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When Should I Settle My Workers' Compensation Case?

Jude Kerrison

Every case is different but, in general, the best time to settle your Rhode Island Workers' Compensation case is when the case can't do anything more for you. To illustrate what I mean by that, I will use the example of a case that I recently settled. The employee was 24 years old when he injured his low back moving heavy equipment during the course of his employment as a laborer. Because of his young age he followed a conservative treatment plan and tried to avoid surgery for as long as possible, however he ended up having a low back fusion. The insurer paid for multiple MRIs, chiropractic treatment, pain management specialists, consultations with three different neurosurgeons, multiple rounds of physical therapy and ultimately the surgery.

Following that surgery he had a good result but the surgeon indicated he was not going to be able to go back to the heavy duty work that he was doing when he got hurt. Shortly after that we got him compensated for the scar from his surgery which had reached an end result. At this point decisions had to be made regarding the employee's future. The employee can only collect benefits for 6 years (extended by the number of weeks that he was totally disabled following surgery), so he had to figure out what he was going to do with the rest of his life because at some point the weekly checks from the insurer would stop. The employee met with a vocational expert to examine his work history, education and skills to determine how best to re-enter the workforce. At this point we could have pursued vocational rehabilitation and had the employee retrained in another line of work but he took the initiative to pursue some lighter duty jobs that he was interested in.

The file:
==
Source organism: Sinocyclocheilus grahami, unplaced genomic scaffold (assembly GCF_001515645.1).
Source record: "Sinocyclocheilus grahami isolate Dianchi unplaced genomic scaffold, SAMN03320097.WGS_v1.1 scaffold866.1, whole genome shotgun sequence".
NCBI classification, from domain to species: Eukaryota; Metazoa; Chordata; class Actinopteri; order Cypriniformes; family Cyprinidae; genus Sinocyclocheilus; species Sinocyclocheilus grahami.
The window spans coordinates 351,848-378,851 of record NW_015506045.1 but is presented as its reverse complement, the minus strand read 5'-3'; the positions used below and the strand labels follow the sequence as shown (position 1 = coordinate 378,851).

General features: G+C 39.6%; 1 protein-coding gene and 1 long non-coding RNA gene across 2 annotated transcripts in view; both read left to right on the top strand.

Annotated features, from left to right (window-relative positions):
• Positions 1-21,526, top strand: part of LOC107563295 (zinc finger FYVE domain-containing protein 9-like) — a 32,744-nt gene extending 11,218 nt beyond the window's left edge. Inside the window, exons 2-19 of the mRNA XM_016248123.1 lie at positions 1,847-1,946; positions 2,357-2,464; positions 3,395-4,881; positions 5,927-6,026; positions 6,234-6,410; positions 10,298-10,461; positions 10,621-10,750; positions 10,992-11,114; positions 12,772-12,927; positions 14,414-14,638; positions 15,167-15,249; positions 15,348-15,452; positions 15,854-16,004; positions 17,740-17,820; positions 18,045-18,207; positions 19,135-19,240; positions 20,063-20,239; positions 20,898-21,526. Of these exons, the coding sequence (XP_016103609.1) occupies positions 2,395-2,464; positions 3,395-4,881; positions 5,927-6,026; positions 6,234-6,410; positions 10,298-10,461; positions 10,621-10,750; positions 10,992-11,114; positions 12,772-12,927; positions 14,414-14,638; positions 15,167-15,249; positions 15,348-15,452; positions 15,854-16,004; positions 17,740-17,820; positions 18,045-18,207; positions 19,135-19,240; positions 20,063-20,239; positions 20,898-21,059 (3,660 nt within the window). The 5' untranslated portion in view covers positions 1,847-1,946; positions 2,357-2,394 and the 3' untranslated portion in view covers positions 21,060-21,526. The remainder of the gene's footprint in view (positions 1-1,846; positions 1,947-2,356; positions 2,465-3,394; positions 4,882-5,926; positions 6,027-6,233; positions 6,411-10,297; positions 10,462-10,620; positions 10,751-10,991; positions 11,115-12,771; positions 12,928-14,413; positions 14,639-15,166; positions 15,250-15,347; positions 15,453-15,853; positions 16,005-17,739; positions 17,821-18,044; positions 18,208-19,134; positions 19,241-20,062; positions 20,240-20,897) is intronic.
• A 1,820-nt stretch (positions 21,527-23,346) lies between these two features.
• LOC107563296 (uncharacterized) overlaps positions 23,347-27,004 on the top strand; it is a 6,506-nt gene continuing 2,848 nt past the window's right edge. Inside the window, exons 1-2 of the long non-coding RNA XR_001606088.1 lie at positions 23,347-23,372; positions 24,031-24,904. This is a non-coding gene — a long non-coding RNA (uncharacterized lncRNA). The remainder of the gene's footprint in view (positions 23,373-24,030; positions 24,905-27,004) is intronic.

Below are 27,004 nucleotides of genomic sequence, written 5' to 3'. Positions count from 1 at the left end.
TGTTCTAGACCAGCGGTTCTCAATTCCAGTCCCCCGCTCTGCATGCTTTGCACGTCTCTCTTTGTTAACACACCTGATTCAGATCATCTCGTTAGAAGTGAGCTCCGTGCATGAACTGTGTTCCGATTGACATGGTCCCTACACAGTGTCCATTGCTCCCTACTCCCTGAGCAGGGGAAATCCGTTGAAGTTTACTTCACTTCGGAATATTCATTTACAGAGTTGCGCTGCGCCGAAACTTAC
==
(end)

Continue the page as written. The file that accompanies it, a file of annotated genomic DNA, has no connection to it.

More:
Finally after all of the above we decided that it would be in his best interest to pursue settlement because 1) He had exhausted his options medically and no more treatment was on the horizon 2) He received his disfigurement compensation 3) He was not going to pursue vocational rehabilitation and 4) He had some other job leads. Basically the only thing the workers' compensation system was doing for him was giving him a check every week. At that point, he would be better served by getting a lump sum of money and moving on to the next chapter of his life

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